“The quiet water helps with visibility,” Captain Red said, “It’s a lot easier to see the scallops when the water is clear.” We agreed and were very happy with our adventure’s harvest.

Local Boys offers dockside cleaning of your fresh caught scallops in Homosassa. Image by Diane Bedard.

As we pulled up to the dock at MacRae’s, Local Boys Scallop Cleaning was there to clean our catch. The $5/gallon to clean them was more than worth it to me. This seasonal enterprise, owned by Cletis Huggins, and operated by the Huggins family is available throughout the entire scallop season. When asked what they do with the shells, Cletis replied, “We save them up all day and then boat them over and put them back in the river.” All part of the natural cycle.

Enjoying the Feast

We made arrangements ahead of time with Oysters restaurant in Crystal River to cook our fresh-caught scallops for us. Image by Diane Bedard

After tipping our captain, we picked up our cleaned scallops and headed up to Oysters in Crystal River to have our fresh catch cooked. I called William Bunch, Oysters owner and Chef, to alert him that we were coming. He welcomed us when we arrived and took our freshly caught and shucked scallops to the kitchen for processing.

We agreed on having some scallops blackened and some fried. Jade ordered clam chowder and I ordered gumbo. We enjoyed the soups and relished in our adventure as we waited for the main course.  William went back to work his magic.

The magic of the sea and the beauty of the day had us giddy as we waited impatiently for Chef William to cook our scallops. Image by Diane Bedard.

Giddy from our adventure, we reminisced about the water’s beauty, the adventure of the hunt, and the wonderful feeling of communing with the sea life in the Gulf.

We had seen dolphin, osprey, mullet and who knows how many fishes swimming around us. Jade commented, “The water, the sea life, and waving sea grass made this experience more than I could have imagined. The scallops are a bonus – and I can’t wait to eat them!”

Chef William and co-owner Pamela Bunch in front of a sign at Oysters Restaurant. Image by Diane Bedard.

In time, William came back with two large bowls of our catch, one blackened and one fried, along with plates for each of us with heaping sides of macaroni and cheese and his delicious hush puppies.

The scallops were so tender, succulent, flavorful… and satisfying. Wow! We ate them all.

Scallops on the Half Shell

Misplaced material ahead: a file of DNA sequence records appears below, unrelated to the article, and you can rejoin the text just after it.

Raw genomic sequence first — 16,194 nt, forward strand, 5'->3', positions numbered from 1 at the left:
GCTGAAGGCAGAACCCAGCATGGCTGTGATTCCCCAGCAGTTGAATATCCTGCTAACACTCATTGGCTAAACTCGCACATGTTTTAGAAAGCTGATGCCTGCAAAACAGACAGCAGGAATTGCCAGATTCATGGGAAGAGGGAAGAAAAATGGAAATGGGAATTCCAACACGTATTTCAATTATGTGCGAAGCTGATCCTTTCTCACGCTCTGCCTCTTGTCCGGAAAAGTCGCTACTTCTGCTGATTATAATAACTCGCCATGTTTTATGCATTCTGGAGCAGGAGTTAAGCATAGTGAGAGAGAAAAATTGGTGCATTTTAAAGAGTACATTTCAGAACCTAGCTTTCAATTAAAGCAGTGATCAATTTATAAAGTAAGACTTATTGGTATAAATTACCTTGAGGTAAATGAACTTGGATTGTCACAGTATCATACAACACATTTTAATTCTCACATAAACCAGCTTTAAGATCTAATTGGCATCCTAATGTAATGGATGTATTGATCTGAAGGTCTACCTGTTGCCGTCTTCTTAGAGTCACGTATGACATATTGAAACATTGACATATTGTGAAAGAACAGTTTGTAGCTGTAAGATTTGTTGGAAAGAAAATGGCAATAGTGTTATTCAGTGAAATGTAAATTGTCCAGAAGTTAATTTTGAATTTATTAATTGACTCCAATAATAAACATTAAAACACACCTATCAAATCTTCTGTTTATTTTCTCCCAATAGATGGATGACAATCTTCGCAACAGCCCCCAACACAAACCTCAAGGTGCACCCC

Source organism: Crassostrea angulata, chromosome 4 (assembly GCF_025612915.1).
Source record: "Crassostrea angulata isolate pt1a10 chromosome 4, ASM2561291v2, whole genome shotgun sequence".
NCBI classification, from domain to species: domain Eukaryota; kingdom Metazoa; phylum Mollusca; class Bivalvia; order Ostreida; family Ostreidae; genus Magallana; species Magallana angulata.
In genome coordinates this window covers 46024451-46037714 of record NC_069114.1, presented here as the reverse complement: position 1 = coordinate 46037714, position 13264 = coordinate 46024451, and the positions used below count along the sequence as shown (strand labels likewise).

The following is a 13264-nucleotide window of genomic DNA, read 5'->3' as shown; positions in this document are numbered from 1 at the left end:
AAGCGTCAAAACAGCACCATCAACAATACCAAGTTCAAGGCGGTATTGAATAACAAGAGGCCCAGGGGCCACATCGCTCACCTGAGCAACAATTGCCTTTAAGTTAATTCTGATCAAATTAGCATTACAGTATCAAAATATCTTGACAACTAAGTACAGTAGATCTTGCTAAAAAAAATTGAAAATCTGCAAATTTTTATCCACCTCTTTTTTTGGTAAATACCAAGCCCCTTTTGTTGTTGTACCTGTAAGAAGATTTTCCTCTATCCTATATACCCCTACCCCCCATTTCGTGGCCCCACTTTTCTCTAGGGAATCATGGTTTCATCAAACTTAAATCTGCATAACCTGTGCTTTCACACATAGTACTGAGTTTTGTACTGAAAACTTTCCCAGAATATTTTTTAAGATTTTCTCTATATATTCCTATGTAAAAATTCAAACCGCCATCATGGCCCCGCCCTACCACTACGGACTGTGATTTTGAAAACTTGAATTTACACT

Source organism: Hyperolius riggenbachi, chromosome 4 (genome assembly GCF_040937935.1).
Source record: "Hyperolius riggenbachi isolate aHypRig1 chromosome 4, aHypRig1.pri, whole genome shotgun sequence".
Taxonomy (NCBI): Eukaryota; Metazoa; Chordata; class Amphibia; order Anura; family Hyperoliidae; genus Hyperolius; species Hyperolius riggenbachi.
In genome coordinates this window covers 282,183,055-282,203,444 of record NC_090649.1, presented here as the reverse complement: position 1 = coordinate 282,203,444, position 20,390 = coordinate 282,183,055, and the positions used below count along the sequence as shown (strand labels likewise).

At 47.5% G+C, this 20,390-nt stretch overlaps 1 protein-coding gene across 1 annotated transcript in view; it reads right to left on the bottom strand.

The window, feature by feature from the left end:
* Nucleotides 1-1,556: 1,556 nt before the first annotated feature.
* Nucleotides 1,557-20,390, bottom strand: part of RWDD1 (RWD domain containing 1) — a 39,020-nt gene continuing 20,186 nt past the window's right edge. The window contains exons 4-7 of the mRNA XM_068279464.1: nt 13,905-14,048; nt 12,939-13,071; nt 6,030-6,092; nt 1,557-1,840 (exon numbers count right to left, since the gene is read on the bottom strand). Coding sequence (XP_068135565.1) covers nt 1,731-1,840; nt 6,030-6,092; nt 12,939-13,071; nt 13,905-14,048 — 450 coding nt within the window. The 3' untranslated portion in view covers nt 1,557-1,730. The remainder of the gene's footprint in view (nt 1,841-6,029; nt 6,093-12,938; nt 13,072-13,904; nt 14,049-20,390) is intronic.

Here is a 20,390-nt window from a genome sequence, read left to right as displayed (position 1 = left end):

Scallops on the Half Shell: easy, quick and delicious! Image by Diane Bedard.

Now it was time for a nap, so I dropped Jade off and that night I went back to my kitchen.

We still had a lot of scallops left, including about 4 dozen we had the Huggins’ clean “on the half shell.” I placed all my scallop shells on cookie sheets and preheated my oven to 450 degrees. After melting ¼ cup of butter, I gently brushed some on each scallop in its shell. Then I sprinkled blackening seasoning on and placed them in the preheated oven for 3 minutes.

Delicious, nutritious and fun. I ate every one of them while they were hot. The fork was leaving too much scallop on the shell, so I switched to a spoon and enjoyed every morsel.

Although this picture is bad, I wanted you to see the “dynamic duo” with our fresh catch! We were having so much fun and the sun was beating down on us, so we didn’t check the pictures until it was too late. Scalloping took all our attention. Look at that bounty!

Hopefully, this article has helped to whet your appetite for a scalloping adventure. It is so fun and easy!

Things to Consider when Scalloping

There are several scallop tour operators on Click here to check the Scalloping Tours listings. Then just give one a call and book your trip before September 24. That’s the date scalloping season closes.

Recreational Scalloping is a blast. If you choose to go on your own, remember to get your Florida Saltwater Fishing license and use a dive flag. Image courtesy of FWC.

There many ways to go scalloping, from frugal (wade out in the gulf) to top-shelf (charter your Captain) and in-between (take your own boat or better yet – join a group charter). Whatever way best fits your budget, you are sure to enjoy the experience of floating in the Gulf, hunting for each scallop, and then bagging your catch. And, of course, consuming these delectable gems.

Many local restaurants will cook your catch. Call ahead to make sure they can accommodate you.

The dock at MacRae’s of Homosassa is the only place I know of that has a scallop cleaning service. Many captains will clean your catch for you. Some have a set price and some will do so for a tip, but make sure you are clear about your expectations before booking your charter.

If you are going to rent a boat to participate in this endeavor, discuss your plan to use the boat for scalloping with your marina before you rent.  You will need:

  • a saltwater fishing license
  • snorkel, mask, fins
  • to show a dive flag
  • a mesh bag to store your scallops while you are catching them
  • knowledge of where to find the scallops.
  • a cooler and ice to store your bounty on the vessel and while you travel
  • sunscreen and lots of drinks for your time on the water
Jump in and get Scalloping NatureCoasters! Visit our Scalloping Tour NatureCoasters and tell ’em why you’re there. You’re gonna LOVE it! Image courtesy of FWC.

Weekdays are much better for scalloping if you can get out then. Weekends can be crowded and the more people stirring up the sand, the lower visibility for finding your prize.

Jump in and get Scalloping NatureCoasters! Visit our Scalloping Tours listings and schedule your adventure today – and tell ’em sent you.



Stay Connected